My Personal Lesson in Self-Love and Acceptance
Recently, my very talented sister, Nicole Romanoff, asked me to pose for a Mother’s Day session. Like anyone, I thought what a great opportunity! So, on Easter Sunday I wrangled my kids, and Dave, made our way downtown and hit a pose for 30 minutes. I didn’t think about it much afterwards, but a few days later she tagged me in an Instagram story with a sneak peek.
My first reaction? My lips are too pale. I have circles under my eyes. My part is crooked. Are those my shoulders?
Others’ reactions? “Wow!” “Gorgeous!” One friend actually reached out and said she thought it was the best photo she’d ever seen of me.
This lead me to ask:
Why are we our own worst critic?
At first glance all I saw were flaws. I was horribly judgemental on myself. The lovely comments I received amazed me. And got me thinking…
What deep-rooted conditioning is literally holding me (us) back from unconditional self-love?
That’s a loaded question, but an important one, too. Without question I love my two girls, unconditionally. But do I love myself unconditionally?
Apparently, not (yet).
I was very quick to judge how I looked. Even writing these words are painful, because I hate to admit that they’re true. As Brene Brown has said, “we armour up”. We protect something that doesn’t even exist. We act or pretend that we have it all together, but really we are chronically judging, instead of just loving ourselves, and each other.
It’s time to consciously operate with a soft front and a hard back. Embrace imperfections as unique attributes. Give ourselves space and grace to be who and what we are.
We all have confidence to gain and judgement to release.
I’ve studied a program for many months now called “The New Lead the Field”. It was originally developed by Earl Nightingale and re-produced and adapted by Bob Proctor. There is a lesson discussing this topic and Bob, explains:
“I’m not who I think I am. I’m not who you think I am. I am, who I think you think I am.”
I’d read that a couple of times. It’s a mouthful!
How I understand this statement is if we look at ourselves from another person’s perspective we’ll find a closer version of the truth of who we really are. In this case, I needed the truth reflected back to me. I needed to zoom out and not focus on details that don’t matter and take a step forward into acceptance and self-love.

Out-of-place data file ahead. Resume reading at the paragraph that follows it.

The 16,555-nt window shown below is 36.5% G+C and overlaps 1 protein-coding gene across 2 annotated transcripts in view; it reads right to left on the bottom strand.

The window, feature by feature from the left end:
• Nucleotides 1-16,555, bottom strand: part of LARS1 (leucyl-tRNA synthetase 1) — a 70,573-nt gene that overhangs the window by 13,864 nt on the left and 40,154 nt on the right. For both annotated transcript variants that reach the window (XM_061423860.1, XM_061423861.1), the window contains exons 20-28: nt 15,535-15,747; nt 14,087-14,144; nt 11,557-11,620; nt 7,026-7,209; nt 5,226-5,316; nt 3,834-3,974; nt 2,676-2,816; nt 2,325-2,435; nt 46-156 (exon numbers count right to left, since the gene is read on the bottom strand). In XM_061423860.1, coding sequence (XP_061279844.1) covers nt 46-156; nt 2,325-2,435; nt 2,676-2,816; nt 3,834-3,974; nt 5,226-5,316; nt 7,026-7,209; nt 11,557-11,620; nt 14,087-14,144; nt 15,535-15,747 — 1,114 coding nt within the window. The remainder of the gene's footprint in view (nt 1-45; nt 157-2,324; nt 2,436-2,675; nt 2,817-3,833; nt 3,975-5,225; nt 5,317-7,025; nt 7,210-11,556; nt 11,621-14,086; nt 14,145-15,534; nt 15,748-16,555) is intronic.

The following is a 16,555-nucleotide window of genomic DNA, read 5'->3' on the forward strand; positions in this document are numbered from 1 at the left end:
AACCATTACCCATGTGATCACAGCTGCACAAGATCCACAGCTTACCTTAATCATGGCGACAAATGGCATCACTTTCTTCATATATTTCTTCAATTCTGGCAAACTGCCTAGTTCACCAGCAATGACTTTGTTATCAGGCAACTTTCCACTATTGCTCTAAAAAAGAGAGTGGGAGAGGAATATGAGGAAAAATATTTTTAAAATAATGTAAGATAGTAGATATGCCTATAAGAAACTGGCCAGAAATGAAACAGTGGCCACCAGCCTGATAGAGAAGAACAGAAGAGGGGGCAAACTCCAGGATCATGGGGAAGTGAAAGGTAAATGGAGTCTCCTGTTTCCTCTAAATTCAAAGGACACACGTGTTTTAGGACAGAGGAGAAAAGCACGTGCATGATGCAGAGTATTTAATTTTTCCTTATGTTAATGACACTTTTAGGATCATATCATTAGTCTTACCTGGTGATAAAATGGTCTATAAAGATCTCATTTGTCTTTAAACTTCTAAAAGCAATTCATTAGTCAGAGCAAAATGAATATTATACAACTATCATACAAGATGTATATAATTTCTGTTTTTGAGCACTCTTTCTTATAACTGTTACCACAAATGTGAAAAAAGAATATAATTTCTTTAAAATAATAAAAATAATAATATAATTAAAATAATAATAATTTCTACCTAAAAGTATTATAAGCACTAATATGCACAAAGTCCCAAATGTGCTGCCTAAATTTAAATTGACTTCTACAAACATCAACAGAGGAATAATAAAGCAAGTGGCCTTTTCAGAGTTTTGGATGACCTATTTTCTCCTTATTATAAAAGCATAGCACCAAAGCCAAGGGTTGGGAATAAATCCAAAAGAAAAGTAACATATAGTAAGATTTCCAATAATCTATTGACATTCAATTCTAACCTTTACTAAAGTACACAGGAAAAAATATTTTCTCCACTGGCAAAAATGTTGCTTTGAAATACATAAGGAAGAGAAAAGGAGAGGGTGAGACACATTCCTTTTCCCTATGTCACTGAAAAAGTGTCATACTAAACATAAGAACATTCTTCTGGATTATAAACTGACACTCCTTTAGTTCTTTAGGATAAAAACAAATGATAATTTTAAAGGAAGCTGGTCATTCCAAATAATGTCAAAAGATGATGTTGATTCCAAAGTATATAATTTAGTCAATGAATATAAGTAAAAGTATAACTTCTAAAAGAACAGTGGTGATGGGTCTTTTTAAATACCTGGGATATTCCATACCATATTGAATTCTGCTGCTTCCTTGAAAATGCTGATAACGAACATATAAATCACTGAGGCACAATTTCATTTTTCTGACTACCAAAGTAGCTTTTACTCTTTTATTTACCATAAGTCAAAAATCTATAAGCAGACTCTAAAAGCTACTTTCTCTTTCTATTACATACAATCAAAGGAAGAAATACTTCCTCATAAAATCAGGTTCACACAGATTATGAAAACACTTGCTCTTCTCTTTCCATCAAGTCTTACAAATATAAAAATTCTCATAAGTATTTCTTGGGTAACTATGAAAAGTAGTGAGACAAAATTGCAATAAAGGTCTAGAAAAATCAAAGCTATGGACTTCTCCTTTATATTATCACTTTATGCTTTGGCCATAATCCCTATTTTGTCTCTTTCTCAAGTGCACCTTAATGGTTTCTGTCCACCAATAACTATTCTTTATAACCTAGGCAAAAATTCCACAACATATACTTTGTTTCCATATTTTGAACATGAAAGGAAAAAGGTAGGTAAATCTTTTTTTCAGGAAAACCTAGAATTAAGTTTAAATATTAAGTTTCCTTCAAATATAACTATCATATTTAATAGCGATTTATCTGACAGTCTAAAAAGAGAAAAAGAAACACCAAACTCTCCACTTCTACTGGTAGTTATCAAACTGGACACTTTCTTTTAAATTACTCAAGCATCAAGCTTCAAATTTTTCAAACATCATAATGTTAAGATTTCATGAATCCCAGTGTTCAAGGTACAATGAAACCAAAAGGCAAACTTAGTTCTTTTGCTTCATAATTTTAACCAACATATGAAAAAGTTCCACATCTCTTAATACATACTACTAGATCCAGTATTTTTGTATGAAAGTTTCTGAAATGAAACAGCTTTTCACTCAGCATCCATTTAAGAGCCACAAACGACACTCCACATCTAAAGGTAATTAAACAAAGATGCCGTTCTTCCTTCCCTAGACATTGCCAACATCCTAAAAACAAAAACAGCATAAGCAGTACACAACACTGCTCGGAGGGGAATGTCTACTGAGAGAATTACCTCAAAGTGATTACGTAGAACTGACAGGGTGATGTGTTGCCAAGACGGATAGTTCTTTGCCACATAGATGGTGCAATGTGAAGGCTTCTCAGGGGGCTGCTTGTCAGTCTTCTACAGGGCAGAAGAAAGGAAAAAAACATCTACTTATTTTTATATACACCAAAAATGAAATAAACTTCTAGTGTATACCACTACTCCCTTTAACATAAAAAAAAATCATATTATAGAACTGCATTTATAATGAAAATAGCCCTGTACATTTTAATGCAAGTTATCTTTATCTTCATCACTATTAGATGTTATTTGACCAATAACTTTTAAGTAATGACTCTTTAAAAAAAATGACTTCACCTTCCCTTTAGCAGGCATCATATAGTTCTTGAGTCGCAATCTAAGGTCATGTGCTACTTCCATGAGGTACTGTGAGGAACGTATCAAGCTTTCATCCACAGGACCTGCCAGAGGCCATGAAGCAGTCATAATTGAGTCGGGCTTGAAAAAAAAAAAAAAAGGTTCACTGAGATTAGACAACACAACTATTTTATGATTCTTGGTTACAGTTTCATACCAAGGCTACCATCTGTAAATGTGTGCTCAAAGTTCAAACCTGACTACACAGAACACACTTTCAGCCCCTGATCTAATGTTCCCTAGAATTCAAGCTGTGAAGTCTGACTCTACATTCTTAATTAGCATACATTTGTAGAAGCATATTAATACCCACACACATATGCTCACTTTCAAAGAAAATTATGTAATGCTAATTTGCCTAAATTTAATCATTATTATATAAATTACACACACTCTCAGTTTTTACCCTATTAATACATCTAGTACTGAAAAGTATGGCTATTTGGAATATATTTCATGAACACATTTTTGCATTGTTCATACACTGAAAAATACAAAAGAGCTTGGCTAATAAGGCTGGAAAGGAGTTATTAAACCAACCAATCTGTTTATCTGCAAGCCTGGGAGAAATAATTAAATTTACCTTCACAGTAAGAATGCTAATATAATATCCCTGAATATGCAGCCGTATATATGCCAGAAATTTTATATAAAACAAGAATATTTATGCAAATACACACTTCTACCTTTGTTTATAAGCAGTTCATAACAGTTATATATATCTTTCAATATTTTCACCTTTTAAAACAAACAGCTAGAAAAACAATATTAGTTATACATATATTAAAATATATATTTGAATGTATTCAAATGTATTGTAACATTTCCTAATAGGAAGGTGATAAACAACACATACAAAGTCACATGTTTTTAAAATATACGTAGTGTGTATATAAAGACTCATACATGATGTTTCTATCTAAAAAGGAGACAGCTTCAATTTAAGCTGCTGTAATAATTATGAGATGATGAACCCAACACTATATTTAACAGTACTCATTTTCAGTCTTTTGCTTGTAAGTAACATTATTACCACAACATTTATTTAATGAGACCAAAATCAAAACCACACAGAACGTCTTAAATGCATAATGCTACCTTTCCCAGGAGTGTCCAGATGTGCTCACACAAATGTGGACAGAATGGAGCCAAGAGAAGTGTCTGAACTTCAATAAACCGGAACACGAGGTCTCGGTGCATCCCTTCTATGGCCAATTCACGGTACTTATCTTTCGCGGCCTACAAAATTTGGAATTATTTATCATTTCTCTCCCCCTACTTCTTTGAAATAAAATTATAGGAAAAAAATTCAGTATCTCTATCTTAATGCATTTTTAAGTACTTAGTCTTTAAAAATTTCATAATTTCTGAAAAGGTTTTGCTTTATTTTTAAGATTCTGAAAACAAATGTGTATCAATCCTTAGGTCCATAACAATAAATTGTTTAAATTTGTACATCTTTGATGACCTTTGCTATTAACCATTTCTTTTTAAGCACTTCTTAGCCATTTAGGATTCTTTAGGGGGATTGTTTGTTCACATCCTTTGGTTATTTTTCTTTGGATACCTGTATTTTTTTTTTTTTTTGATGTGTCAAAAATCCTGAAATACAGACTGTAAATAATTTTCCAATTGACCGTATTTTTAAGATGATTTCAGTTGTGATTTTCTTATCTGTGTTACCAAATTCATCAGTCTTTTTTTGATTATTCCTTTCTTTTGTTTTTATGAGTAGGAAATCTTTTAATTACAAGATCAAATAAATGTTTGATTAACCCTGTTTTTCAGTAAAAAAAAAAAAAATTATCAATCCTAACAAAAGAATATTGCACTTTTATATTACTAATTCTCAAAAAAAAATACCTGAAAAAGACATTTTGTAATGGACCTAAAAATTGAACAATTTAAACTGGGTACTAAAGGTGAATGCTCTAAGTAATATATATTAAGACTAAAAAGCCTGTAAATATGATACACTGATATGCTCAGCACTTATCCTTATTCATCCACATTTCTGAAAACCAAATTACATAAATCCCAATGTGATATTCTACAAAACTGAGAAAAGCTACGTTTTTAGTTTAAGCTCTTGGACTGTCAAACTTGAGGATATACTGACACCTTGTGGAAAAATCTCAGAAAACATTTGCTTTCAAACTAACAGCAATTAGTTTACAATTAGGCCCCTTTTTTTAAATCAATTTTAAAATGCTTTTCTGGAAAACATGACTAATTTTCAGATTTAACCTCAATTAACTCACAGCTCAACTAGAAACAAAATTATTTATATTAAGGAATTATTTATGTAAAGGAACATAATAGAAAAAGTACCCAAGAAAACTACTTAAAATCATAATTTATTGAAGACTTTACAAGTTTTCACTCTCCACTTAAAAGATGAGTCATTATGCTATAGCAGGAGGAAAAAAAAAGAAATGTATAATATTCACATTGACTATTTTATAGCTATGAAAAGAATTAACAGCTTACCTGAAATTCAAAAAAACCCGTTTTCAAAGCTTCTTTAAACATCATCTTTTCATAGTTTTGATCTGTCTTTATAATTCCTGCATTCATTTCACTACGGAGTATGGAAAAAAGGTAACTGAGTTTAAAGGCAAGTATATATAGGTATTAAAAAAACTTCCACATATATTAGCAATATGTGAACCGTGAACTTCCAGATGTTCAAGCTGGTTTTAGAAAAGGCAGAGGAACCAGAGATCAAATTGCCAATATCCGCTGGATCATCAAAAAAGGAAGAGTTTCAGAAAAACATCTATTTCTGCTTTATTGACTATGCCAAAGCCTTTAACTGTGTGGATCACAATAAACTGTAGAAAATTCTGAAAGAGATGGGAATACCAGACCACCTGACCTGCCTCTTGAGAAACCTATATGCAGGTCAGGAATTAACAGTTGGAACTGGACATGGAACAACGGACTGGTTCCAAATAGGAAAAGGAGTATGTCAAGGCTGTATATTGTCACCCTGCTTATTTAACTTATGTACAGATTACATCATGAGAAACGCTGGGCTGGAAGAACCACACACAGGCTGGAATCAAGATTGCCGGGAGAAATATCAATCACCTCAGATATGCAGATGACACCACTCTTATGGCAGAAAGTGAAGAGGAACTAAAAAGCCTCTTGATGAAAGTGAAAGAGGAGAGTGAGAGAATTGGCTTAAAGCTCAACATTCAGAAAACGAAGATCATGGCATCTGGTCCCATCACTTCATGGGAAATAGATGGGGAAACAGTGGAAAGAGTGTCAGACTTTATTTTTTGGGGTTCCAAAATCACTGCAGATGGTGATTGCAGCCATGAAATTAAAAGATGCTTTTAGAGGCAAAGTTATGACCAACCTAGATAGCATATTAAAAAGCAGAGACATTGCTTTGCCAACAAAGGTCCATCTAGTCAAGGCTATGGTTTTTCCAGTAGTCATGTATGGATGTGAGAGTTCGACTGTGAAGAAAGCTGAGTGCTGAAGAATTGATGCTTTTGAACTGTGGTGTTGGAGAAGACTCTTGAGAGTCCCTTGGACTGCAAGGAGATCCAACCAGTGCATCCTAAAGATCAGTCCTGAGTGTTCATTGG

My greatest takeaway from this experience?
Self-confidence begins from within. In this instance, my inside needed to catch up with my outside. People saw something I had yet to see in myself and I thank them for the beautiful comments, encouragement, and love. Through this process, I can now honestly say this is a beautiful photo. Just as it is. No edits. No photoshopping. Just as I was that day.
No bad can come from sharing joy and positivity with people. A simple, authentic, and genuine comment can give so much to someone. Imagine how destructive the opposite is. That’s a truth that needs our awareness and attention.
Before we part I want to leave you with this quote:
“We ask ourselves, 'Who am I to be brilliant, gorgeous, talented, fabulous?' Actually, who are you not to be? You are a child of God. Your playing small does not serve the world. There is nothing enlightened about shrinking so that other people won't feel insecure around you. We are all meant to shine, as children do. We were born to make manifest the glory of God that is within us. It's not just in some of us; it's in everyone. And as we let our own light shine, we unconsciously give other people permission to do the same.”
Do yourself the best favour you can and love yourself, unconditionally.